While many singers practice years on end just to be competent in the music industry, Ferguson is oblivious: or incapable rather, throwing higher notes here and there very mindlessly. I don’t think he has one vocal line without a fault in pitch, or that just doesn’t sound like someone is stepping on his scrotum. If my voice broke, and I threw in a Jacko accent while I sang and dropped dem beatz by clonking a ladle on some porcelain cup, I’d still get some form of respect from Japanese hipsters and/or Lewis. Well, before I get to the rhythm section, I have to mention Alesana’s guitar arsenal. They’re loaded alright: 3 guitarists, including Ferguson on one of them. Now you must be thinking, wow, this is like when I first heard Pg. 99 had 9 band members! On a serious note, if Nate Newton from Converge did a bass solo, it probably would make more noise than if every guitarist in Alesana played 6th string based power chords. They’re hilariously inefficient, more so with regards to the bassist who can practically never be heard, notwithstanding if I turn bass booster on. Do they even have a bassist? Oh yeah, Shane Crump! But obviously he can’t have a very important role in the band because he isn’t one of the vocalists or three guitarists. Shawn Milke is my final mention in the vocals, well not so much vocals as the sound of a clown getting mauled by a bear. You can’t even tell the difference between who is shrieking because they all sound exactly the same. I could have sworn they all got cloned or something and were sent on a destructive sonic mission to earth, where the dozen or so deaths a year in the world are now as a result of either Alesana or Aiden and the sheer holocaust pouring into the victims speakers.
Luckily the only decent thing that the band has to offer is their drummer Jeremy Bryan, who is still really bad considering all he does is experiment on his snare drum. Anyways, that said, I thought there was a light at the end of the tunnel when I first played “Sweetheart, You Are Sadly Mistaken” which starts off promisingly with some alternate picking, and a second guitar. But, then it gets heavy and Dennis starts screaming and I regret starting this review. These guys have no sense of self-evaluation at all. Ferguson goes into a falsetto every ***ing 10 seconds and it makes me want to clog my ears with a bunch of forest-picked mushrooms. The band also has no sense of dynamics or climax, because they basically go mid-tempo the whole way as if it’s one giant Atreyu chorus with more squeaky vocals. Heck, even the intro to a Damien Rice song is more climactic than this trash. “And They Call This Tragedy” then ensues to taint my speakers and I’m wondering how many nickels I would have for the times I’ve seen the word tragedy in a faux-emo song title, and then I go on to think about how listening to Alesana really isn’t a tragedy but more like an apocalypse. It’s even worse when you consider the fact that every song sounds exactly the same, and so does every singer, whilst every instrument is one big cacophony.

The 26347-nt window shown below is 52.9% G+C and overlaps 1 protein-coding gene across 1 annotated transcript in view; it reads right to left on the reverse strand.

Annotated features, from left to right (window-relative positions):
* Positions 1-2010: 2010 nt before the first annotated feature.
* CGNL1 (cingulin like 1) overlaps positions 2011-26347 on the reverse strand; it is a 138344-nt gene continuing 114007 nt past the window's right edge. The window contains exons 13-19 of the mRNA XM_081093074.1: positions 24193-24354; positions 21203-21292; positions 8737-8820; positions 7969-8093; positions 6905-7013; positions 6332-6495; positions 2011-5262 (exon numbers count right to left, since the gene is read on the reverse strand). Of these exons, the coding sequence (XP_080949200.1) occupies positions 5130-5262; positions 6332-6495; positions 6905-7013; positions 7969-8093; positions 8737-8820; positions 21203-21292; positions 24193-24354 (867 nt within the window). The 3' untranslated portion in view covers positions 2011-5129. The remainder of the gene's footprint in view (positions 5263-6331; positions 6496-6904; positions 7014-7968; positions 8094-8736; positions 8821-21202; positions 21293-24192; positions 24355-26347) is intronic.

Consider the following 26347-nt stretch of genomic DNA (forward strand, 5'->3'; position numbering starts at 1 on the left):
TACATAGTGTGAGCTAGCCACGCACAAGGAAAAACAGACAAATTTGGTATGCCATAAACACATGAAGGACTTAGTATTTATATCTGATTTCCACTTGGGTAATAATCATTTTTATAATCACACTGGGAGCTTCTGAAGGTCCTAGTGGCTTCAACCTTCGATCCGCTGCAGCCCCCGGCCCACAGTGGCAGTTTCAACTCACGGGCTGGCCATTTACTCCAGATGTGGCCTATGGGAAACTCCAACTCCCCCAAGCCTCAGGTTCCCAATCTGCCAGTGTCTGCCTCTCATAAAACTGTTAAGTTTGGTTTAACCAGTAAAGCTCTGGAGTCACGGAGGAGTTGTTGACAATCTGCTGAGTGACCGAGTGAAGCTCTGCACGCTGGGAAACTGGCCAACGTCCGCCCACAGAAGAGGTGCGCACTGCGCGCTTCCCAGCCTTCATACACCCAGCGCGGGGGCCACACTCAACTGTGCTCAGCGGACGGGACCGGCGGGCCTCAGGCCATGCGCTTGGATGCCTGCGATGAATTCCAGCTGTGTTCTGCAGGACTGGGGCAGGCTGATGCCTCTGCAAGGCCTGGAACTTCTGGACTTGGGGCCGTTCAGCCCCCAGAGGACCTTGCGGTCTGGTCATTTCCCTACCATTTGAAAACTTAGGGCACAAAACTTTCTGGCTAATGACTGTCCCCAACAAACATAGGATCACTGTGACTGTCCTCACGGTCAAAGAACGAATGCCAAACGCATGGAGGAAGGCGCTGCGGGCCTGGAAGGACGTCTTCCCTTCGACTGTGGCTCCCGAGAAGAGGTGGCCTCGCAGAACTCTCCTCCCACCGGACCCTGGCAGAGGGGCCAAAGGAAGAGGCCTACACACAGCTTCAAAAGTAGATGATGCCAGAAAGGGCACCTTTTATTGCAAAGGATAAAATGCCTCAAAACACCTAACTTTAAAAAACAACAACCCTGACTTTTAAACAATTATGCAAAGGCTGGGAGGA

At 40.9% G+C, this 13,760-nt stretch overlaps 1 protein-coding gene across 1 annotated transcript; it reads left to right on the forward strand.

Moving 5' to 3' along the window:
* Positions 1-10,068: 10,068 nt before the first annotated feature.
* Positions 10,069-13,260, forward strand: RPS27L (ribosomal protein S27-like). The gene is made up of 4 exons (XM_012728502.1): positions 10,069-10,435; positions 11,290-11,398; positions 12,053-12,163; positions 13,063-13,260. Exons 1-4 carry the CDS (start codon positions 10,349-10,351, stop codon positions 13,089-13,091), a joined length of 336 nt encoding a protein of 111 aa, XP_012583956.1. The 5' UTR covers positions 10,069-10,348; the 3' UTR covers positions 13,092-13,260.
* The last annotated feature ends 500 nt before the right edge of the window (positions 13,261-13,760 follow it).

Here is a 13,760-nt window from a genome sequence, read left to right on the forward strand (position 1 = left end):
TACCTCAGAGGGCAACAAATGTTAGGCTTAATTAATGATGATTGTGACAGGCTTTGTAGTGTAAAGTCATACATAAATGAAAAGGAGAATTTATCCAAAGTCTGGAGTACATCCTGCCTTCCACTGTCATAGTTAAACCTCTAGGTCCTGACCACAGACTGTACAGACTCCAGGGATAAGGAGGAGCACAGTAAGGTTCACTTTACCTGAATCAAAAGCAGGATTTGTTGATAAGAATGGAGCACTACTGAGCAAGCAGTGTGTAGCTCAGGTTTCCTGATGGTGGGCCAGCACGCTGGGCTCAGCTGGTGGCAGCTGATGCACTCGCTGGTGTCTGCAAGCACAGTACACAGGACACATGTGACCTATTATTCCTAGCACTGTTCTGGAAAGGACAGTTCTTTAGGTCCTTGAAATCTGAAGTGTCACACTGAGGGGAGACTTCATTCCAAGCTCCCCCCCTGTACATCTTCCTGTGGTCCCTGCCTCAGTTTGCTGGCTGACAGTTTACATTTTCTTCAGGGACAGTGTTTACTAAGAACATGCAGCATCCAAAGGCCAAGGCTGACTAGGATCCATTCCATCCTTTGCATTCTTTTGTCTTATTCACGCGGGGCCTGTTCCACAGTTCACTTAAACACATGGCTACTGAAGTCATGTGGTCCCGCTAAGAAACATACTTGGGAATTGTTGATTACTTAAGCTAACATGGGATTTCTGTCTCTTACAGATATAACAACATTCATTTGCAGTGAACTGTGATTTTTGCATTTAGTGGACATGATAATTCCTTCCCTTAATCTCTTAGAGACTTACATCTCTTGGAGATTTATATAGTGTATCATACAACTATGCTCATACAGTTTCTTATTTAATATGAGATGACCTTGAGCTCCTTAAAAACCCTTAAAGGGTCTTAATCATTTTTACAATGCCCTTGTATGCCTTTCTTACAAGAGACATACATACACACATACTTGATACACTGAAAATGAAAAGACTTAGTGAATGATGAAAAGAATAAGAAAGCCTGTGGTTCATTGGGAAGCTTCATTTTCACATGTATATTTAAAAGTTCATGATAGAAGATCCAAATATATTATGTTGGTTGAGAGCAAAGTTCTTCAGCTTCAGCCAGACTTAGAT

Writing this review has definitely been somewhat of a challenge, and in many ways it has made me think. It has been a challenge because I had to find about 30 different synonyms for the word “atrocious”, which obviously applies to everything Alesana has ever made. It made me think because when I listen to the record it makes me think what I would do if I met Alesana in person and it reminds me to make sure I bring a sharp carrot with me every time they’re touring in a city close to me, or incase I see some dude wearing an Alesana t-shirt so I can bring him to justice. Thank you and goodnight sputnik.